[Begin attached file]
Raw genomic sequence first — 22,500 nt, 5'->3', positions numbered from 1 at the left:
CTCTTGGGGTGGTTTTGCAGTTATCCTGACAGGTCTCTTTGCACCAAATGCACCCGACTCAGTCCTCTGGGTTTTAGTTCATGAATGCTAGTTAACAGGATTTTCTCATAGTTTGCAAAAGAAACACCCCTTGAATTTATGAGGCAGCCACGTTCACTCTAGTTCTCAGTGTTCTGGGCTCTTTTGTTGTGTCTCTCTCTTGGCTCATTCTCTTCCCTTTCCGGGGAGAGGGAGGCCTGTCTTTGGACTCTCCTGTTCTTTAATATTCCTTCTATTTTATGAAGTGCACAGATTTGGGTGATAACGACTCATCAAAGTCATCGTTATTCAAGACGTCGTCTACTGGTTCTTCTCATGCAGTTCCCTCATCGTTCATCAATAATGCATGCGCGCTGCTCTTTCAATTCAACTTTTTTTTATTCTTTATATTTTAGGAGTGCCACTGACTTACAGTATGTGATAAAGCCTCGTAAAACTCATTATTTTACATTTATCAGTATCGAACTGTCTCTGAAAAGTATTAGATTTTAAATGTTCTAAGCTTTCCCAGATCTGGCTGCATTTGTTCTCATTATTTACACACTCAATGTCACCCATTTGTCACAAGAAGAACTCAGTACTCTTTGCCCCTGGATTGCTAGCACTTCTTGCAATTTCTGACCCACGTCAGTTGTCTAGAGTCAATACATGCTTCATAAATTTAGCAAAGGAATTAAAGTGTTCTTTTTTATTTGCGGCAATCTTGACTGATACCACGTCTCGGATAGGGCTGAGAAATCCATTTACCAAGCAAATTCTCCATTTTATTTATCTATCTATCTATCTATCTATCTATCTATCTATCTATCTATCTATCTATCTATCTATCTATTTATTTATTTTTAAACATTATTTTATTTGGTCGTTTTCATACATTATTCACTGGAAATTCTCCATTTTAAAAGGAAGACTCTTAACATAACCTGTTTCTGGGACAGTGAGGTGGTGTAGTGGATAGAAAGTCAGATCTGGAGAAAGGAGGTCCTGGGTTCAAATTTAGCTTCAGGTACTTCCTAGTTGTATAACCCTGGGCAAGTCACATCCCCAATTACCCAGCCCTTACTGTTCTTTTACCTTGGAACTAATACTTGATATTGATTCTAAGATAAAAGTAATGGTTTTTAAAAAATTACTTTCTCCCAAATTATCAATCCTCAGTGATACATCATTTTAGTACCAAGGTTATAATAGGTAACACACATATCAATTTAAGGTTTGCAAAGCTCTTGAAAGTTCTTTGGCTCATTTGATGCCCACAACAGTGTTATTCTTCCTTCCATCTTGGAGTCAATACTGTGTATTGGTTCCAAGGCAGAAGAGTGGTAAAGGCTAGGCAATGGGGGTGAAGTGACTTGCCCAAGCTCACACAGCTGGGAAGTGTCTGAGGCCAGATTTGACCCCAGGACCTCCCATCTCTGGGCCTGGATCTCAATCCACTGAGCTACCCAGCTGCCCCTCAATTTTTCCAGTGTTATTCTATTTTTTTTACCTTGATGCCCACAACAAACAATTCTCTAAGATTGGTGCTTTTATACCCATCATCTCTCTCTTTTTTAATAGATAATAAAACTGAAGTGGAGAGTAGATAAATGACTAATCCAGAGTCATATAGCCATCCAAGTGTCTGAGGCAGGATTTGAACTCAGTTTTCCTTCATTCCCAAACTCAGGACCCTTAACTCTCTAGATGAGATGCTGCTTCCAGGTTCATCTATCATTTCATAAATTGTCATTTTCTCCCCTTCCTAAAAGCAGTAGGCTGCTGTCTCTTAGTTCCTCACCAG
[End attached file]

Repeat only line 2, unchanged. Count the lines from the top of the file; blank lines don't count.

CTCTTGGGGTGGTTTTGCAGTTATCCTGACAGGTCTCTTTGCACCAAATGCACCCGACTCAGTCCTCTGGGTTTTAGTTCATGAATGCTAGTTAACAGGATTTTCTCATAGTTTGCAAAAGAAACACCCCTTGAATTTATGAGGCAGCCACGTTCACTCTAGTTCTCAGTGTTCTGGGCTCTTTTGTTGTGTCTCTCTCTTGGCTCATTCTCTTCCCTTTCCGGGGAGAGGGAGGCCTGTCTTTGGACTCTCCTGTTCTTTAATATTCCTTCTATTTTATGAAGTGCACAGATTTGGGTGATAACGACTCATCAAAGTCATCGTTATTCAAGACGTCGTCTACTGGTTCTTCTCATGCAGTTCCCTCATCGTTCATCAATAATGCATGCGCGCTGCTCTTTCAATTCAACTTTTTTTTATTCTTTATATTTTAGGAGTGCCACTGACTTACAGTATGTGATAAAGCCTCGTAAAACTCATTATTTTACATTTATCAGTATCGAACTGTCTCTGAAAAGTATTAGATTTTAAATGTTCTAAGCTTTCCCAGATCTGGCTGCATTTGTTCTCATTATTTACACACTCAATGTCACCCATTTGTCACAAGAAGAACTCAGTACTCTTTGCCCCTGGATTGCTAGCACTTCTTGCAATTTCTGACCCACGTCAGTTGTCTAGAGTCAATACATGCTTCATAAATTTAGCAAAGGAATTAAAGTGTTCTTTTTTATTTGCGGCAATCTTGACTGATACCACGTCTCGGATAGGGCTGAGAAATCCATTTACCAAGCAAATTCTCCATTTTATTTATCTATCTATCTATCTATCTATCTATCTATCTATCTATCTATCTATCTATCTATCTATCTATTTATTTATTTTTAAACATTATTTTATTTGGTCGTTTTCATACATTATTCACTGGAAATTCTCCATTTTAAAAGGAAGACTCTTAACATAACCTGTTTCTGGGACAGTGAGGTGGTGTAGTGGATAGAAAGTCAGATCTGGAGAAAGGAGGTCCTGGGTTCAAATTTAGCTTCAGGTACTTCCTAGTTGTATAACCCTGGGCAAGTCACATCCCCAATTACCCAGCCCTTACTGTTCTTTTACCTTGGAACTAATACTTGATATTGATTCTAAGATAAAAGTAATGGTTTTTAAAAAATTACTTTCTCCCAAATTATCAATCCTCAGTGATACATCATTTTAGTACCAAGGTTATAATAGGTAACACACATATCAATTTAAGGTTTGCAAAGCTCTTGAAAGTTCTTTGGCTCATTTGATGCCCACAACAGTGTTATTCTTCCTTCCATCTTGGAGTCAATACTGTGTATTGGTTCCAAGGCAGAAGAGTGGTAAAGGCTAGGCAATGGGGGTGAAGTGACTTGCCCAAGCTCACACAGCTGGGAAGTGTCTGAGGCCAGATTTGACCCCAGGACCTCCCATCTCTGGGCCTGGATCTCAATCCACTGAGCTACCCAGCTGCCCCTCAATTTTTCCAGTGTTATTCTATTTTTTTTACCTTGATGCCCACAACAAACAATTCTCTAAGATTGGTGCTTTTATACCCATCATCTCTCTCTTTTTTAATAGATAATAAAACTGAAGTGGAGAGTAGATAAATGACTAATCCAGAGTCATATAGCCATCCAAGTGTCTGAGGCAGGATTTGAACTCAGTTTTCCTTCATTCCCAAACTCAGGACCCTTAACTCTCTAGATGAGATGCTGCTTCCAGGTTCATCTATCATTTCATAAATTGTCATTTTCTCCCCTTCCTAAAAGCAGTAGGCTGCTGTCTCTTAGTTCCTCACCAG